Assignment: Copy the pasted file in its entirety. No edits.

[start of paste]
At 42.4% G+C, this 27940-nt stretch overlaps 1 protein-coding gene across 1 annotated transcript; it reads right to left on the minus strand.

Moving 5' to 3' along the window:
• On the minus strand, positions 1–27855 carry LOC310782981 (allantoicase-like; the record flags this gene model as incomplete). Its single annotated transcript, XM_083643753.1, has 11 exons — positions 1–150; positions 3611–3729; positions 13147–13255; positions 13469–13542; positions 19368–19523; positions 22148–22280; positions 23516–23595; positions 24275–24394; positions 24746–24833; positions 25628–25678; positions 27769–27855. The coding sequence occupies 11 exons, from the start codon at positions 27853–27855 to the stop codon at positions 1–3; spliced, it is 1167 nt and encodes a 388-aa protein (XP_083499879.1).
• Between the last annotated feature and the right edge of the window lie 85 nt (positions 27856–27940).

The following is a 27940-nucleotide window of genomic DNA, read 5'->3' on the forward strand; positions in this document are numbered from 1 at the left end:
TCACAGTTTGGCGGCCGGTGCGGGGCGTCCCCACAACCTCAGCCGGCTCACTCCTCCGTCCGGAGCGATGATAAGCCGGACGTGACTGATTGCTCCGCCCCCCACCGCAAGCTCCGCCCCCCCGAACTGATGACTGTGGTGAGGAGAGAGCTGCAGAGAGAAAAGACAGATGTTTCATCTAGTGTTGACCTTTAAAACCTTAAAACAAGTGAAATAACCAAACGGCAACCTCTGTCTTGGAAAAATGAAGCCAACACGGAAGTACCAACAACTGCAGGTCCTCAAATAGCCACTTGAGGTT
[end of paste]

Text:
At 42.4% G+C, this 27940-nt stretch overlaps 1 protein-coding gene across 1 annotated transcript; it reads right to left on the minus strand.

Moving 5' to 3' along the window:
• On the minus strand, positions 1–27855 carry LOC310782981 (allantoicase-like; the record flags this gene model as incomplete). Its single annotated transcript, XM_083643753.1, has 11 exons — positions 1–150; positions 3611–3729; positions 13147–13255; positions 13469–13542; positions 19368–19523; positions 22148–22280; positions 23516–23595; positions 24275–24394; positions 24746–24833; positions 25628–25678; positions 27769–27855. The coding sequence occupies 11 exons, from the start codon at positions 27853–27855 to the stop codon at positions 1–3; spliced, it is 1167 nt and encodes a 388-aa protein (XP_083499879.1).
• Between the last annotated feature and the right edge of the window lie 85 nt (positions 27856–27940).

The following is a 27940-nucleotide window of genomic DNA, read 5'->3' on the forward strand; positions in this document are numbered from 1 at the left end:
TCACAGTTTGGCGGCCGGTGCGGGGCGTCCCCACAACCTCAGCCGGCTCACTCCTCCGTCCGGAGCGATGATAAGCCGGACGTGACTGATTGCTCCGCCCCCCACCGCAAGCTCCGCCCCCCCGAACTGATGACTGTGGTGAGGAGAGAGCTGCAGAGAGAAAAGACAGATGTTTCATCTAGTGTTGACCTTTAAAACCTTAAAACAAGTGAAATAACCAAACGGCAACCTCTGTCTTGGAAAAATGAAGCCAACACGGAAGTACCAACAACTGCAGGTCCTCAAATAGCCACTTGAGGTT